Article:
HOLIDAYS & FESTIVALS
The number and frequency of festivals and fairs in Thailand is incredible -there always seems to be something going on, but especially during the cool season between November and February.
10 to 12 January
Chaiyaphun Elephant Round-up - a rather recently established event that focuses on re-enactment of medieval elephant-back warfare. Much smaller and less touristy than the Surin round up in November.
24 to 31 January
Don Chedi Memorial Fair - commemorates the victory of King Naresuan of Ayuthaya over Burmese invaders in 1592. The highlight of the fair is dramatised elephant-back duelling. At the Don Chedi memorial in Suphanburi Province.
1st week of February
Flower Festival in Chiang Mai - colourful floats and parades exhibiting Chiang Mai's cultivated flora.
Magha Puja (Makkha Buchaa) - held on the full moon of the third lunar month to commemorate the preaching of the Buddha to 1,250 enlightened monks who came to hear hint 'without prior summons'. A public holiday throughout the country: culminating in a candle-lit circumambulation of the main chapel at every wat.
1st week of March
Barred Ground Dove Fair - large dove-singing contest held in Yala that attracts dove-lovers from all over Thailand, Malaysia, Singapore and Indonesia.
14 to 21 March
Phra Buddhabaht Fair - annual pilgrimage to the Temple of the Holy Footprint at Saraburi, 236km north north east of Bangkok. Quite an affair: with music, outdoor drama and many other festivities. The shrine is worth visiting even in the 'off-season', if you're in the area.
Chakri Day - public holiday commemorating the founder of the Chakri Dynasty, Rama I.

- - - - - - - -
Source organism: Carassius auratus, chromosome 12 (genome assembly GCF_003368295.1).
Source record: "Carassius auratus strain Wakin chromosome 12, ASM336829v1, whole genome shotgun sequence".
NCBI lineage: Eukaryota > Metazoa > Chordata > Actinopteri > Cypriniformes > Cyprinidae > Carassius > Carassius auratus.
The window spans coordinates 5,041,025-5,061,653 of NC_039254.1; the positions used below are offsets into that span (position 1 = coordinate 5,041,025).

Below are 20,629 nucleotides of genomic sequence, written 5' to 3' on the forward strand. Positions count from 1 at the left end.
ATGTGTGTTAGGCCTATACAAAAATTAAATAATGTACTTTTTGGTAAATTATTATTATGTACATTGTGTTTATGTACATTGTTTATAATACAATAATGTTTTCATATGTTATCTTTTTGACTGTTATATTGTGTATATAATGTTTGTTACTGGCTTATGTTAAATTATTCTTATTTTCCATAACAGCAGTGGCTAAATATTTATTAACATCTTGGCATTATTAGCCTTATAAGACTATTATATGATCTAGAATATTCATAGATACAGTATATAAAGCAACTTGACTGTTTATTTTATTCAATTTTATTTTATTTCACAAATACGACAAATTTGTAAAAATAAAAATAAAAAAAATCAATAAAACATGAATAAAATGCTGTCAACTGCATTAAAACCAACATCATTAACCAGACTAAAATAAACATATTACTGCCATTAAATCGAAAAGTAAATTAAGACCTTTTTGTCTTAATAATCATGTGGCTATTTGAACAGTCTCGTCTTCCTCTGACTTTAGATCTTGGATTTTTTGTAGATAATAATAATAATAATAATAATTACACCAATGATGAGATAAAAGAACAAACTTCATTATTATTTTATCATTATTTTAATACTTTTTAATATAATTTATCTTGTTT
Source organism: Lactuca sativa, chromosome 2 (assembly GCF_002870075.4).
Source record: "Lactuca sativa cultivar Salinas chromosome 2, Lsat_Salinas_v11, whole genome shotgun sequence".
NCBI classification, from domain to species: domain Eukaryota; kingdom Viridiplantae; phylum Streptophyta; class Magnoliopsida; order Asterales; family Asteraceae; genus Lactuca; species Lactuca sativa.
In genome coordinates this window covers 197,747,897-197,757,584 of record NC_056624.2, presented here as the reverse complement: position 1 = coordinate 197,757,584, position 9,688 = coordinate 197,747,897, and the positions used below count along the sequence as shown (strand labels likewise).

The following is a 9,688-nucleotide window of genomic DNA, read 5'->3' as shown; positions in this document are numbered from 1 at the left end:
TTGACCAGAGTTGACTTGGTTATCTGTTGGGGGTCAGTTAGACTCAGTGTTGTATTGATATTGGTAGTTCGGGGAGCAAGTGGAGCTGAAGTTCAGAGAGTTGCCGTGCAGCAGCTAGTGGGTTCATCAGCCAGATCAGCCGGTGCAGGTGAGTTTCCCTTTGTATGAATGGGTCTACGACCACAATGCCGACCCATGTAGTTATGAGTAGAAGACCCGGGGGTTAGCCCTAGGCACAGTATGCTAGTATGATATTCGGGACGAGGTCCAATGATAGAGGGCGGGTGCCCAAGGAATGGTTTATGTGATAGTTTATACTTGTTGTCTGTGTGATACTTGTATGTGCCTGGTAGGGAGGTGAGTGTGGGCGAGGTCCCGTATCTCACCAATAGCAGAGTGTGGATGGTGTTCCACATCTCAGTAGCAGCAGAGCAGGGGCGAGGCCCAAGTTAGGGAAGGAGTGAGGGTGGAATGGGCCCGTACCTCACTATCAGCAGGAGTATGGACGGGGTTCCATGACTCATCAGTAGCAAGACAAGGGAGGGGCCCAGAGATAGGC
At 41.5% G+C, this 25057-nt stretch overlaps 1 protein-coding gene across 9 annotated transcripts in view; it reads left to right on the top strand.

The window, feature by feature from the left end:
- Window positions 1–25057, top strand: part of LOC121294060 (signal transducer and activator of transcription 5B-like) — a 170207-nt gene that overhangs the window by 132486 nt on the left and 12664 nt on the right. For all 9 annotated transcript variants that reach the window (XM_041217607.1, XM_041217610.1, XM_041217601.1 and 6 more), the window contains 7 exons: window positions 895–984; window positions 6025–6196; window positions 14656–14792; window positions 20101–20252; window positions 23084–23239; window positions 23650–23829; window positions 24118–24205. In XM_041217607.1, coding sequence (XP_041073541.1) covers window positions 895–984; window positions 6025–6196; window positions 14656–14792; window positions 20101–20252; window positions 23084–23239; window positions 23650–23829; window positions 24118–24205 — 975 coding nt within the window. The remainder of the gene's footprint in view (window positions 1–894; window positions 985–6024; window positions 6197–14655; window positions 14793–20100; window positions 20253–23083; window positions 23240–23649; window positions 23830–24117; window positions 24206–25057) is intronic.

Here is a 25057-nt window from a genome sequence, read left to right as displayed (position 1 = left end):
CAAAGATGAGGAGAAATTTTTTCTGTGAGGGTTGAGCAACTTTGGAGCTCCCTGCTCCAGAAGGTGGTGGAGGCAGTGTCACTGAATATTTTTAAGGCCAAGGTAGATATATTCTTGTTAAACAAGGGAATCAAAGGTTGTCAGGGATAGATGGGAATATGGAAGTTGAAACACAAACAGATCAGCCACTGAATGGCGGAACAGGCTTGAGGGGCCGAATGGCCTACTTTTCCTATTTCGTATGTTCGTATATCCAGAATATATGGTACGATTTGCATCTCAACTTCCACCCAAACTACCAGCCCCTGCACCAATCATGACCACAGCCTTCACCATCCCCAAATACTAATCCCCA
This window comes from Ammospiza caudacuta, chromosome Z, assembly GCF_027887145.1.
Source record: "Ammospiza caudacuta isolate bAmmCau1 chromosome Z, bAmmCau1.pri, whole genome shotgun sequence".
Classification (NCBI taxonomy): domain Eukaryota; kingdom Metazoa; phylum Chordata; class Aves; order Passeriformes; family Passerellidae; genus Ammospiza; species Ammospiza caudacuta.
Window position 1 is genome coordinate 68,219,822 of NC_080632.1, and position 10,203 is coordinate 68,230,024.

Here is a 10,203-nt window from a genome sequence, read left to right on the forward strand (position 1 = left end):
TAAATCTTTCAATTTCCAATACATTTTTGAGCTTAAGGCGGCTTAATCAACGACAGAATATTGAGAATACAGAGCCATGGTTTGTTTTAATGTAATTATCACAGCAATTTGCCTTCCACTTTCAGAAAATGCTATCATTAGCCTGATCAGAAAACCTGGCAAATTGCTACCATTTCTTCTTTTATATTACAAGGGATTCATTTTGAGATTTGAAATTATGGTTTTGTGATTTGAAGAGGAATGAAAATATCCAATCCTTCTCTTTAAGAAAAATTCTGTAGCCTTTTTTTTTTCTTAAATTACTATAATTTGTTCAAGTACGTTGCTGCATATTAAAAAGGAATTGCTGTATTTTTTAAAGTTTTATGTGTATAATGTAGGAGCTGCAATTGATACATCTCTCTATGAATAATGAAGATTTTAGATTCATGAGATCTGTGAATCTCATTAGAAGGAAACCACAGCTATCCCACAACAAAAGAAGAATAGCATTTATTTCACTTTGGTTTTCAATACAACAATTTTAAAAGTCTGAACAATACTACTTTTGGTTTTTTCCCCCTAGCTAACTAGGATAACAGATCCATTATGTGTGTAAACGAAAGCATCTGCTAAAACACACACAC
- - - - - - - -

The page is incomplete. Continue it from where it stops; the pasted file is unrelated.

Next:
13 to 15 April
Songkran Festival - the New Year's celebration of the lunar year in Thailand. Buddha images are 'bathed', monks and elders receive the respect of younger Thais by the sprinkling of water over their hands and a lot of water is tossed about for fun. Songkran generally gives everyone a chance to release their frustrations and literally cool off during the peak of the hot season. Hide out in your room or expect to be soaked; the latter is a lot more fun.
Phanom Rung Festival - a newly established festival to commemorate the restoration of this impressive Angkor-style temple. Involves a daytime procession to Khao Phanom Rung and spectacular sound-and-light shows at night. Be prepared for very hot weather.
Coronation Day - the King and Queen preside at a ceremony at Wat Phra Kaew in Bangkok, commemorating their 1946 coronation. Public holiday.
May (Full Moon)
Visakha Puja (Wisakha Buchaa) - falls on the 15th day of the waxing moon in the 6th lunar month, which is considered the date of the Buddha's birth, enlightenment and parinibbana, or passing away. Activities are centred round the wat, with candle-lit processions, much chanting and sermonising, etc. Public holiday.
2nd week of May
Royal Ploughing Ceremony - to kick off the official rice-planting season, the King participates in this Brahman ritual at Sanam Luang (the large field across from Wat Phra Kaew) in Bangkok. Thousands of Thais gather to watch, and traffic in this past of the city reaches a standstill.
2nd week of May
Rocket Festival - all over the northeast, villagers craft large skyrockets of bamboo that they then fire into the sky to bring rain for rice fields. This festival is best celebrated in the town of Yasothon, but also good in Ubon and Nong Khai.